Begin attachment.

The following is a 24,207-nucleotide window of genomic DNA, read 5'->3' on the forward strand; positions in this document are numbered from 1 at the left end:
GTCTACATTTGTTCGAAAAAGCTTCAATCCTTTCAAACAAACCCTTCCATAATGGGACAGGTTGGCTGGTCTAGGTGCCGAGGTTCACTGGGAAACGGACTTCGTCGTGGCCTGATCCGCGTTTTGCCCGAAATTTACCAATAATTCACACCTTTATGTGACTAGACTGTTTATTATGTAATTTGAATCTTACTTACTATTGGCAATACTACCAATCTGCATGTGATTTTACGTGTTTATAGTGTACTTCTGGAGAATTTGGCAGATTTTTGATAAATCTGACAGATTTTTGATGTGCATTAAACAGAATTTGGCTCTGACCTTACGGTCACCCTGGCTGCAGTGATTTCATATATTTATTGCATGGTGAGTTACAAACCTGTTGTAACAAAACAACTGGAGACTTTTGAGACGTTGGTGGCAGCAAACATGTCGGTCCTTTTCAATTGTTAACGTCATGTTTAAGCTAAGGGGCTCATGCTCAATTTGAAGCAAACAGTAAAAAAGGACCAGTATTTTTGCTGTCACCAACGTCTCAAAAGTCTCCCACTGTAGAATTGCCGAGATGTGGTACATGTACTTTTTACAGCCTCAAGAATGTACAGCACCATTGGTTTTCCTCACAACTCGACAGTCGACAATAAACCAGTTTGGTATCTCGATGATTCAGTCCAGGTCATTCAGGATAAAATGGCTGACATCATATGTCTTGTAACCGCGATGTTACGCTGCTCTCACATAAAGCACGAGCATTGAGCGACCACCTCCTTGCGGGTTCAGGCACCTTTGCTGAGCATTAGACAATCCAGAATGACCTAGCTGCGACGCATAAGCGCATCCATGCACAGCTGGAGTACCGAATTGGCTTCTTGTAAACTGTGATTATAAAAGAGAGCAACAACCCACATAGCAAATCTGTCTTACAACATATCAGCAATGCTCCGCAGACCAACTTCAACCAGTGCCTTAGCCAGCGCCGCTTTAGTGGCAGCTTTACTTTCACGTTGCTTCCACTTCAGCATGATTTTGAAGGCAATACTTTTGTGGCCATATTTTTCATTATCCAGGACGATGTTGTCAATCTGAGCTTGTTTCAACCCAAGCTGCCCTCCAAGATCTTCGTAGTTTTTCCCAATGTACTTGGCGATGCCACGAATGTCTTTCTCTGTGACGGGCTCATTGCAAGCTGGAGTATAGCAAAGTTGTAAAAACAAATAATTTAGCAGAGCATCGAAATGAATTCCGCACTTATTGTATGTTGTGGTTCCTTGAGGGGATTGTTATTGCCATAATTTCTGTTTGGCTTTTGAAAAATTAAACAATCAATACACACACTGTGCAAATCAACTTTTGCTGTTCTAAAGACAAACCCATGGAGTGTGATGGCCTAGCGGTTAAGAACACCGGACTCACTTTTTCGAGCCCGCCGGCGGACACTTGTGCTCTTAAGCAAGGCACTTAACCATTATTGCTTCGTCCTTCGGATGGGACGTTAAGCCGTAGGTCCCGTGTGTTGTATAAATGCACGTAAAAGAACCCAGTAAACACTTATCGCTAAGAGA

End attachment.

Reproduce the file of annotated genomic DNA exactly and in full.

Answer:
The following is a 24,207-nucleotide window of genomic DNA, read 5'->3' on the forward strand; positions in this document are numbered from 1 at the left end:
GTCTACATTTGTTCGAAAAAGCTTCAATCCTTTCAAACAAACCCTTCCATAATGGGACAGGTTGGCTGGTCTAGGTGCCGAGGTTCACTGGGAAACGGACTTCGTCGTGGCCTGATCCGCGTTTTGCCCGAAATTTACCAATAATTCACACCTTTATGTGACTAGACTGTTTATTATGTAATTTGAATCTTACTTACTATTGGCAATACTACCAATCTGCATGTGATTTTACGTGTTTATAGTGTACTTCTGGAGAATTTGGCAGATTTTTGATAAATCTGACAGATTTTTGATGTGCATTAAACAGAATTTGGCTCTGACCTTACGGTCACCCTGGCTGCAGTGATTTCATATATTTATTGCATGGTGAGTTACAAACCTGTTGTAACAAAACAACTGGAGACTTTTGAGACGTTGGTGGCAGCAAACATGTCGGTCCTTTTCAATTGTTAACGTCATGTTTAAGCTAAGGGGCTCATGCTCAATTTGAAGCAAACAGTAAAAAAGGACCAGTATTTTTGCTGTCACCAACGTCTCAAAAGTCTCCCACTGTAGAATTGCCGAGATGTGGTACATGTACTTTTTACAGCCTCAAGAATGTACAGCACCATTGGTTTTCCTCACAACTCGACAGTCGACAATAAACCAGTTTGGTATCTCGATGATTCAGTCCAGGTCATTCAGGATAAAATGGCTGACATCATATGTCTTGTAACCGCGATGTTACGCTGCTCTCACATAAAGCACGAGCATTGAGCGACCACCTCCTTGCGGGTTCAGGCACCTTTGCTGAGCATTAGACAATCCAGAATGACCTAGCTGCGACGCATAAGCGCATCCATGCACAGCTGGAGTACCGAATTGGCTTCTTGTAAACTGTGATTATAAAAGAGAGCAACAACCCACATAGCAAATCTGTCTTACAACATATCAGCAATGCTCCGCAGACCAACTTCAACCAGTGCCTTAGCCAGCGCCGCTTTAGTGGCAGCTTTACTTTCACGTTGCTTCCACTTCAGCATGATTTTGAAGGCAATACTTTTGTGGCCATATTTTTCATTATCCAGGACGATGTTGTCAATCTGAGCTTGTTTCAACCCAAGCTGCCCTCCAAGATCTTCGTAGTTTTTCCCAATGTACTTGGCGATGCCACGAATGTCTTTCTCTGTGACGGGCTCATTGCAAGCTGGAGTATAGCAAAGTTGTAAAAACAAATAATTTAGCAGAGCATCGAAATGAATTCCGCACTTATTGTATGTTGTGGTTCCTTGAGGGGATTGTTATTGCCATAATTTCTGTTTGGCTTTTGAAAAATTAAACAATCAATACACACACTGTGCAAATCAACTTTTGCTGTTCTAAAGACAAACCCATGGAGTGTGATGGCCTAGCGGTTAAGAACACCGGACTCACTTTTTCGAGCCCGCCGGCGGACACTTGTGCTCTTAAGCAAGGCACTTAACCATTATTGCTTCGTCCTTCGGATGGGACGTTAAGCCGTAGGTCCCGTGTGTTGTATAAATGCACGTAAAAGAACCCAGTAAACACTTATCGCTAAGAGA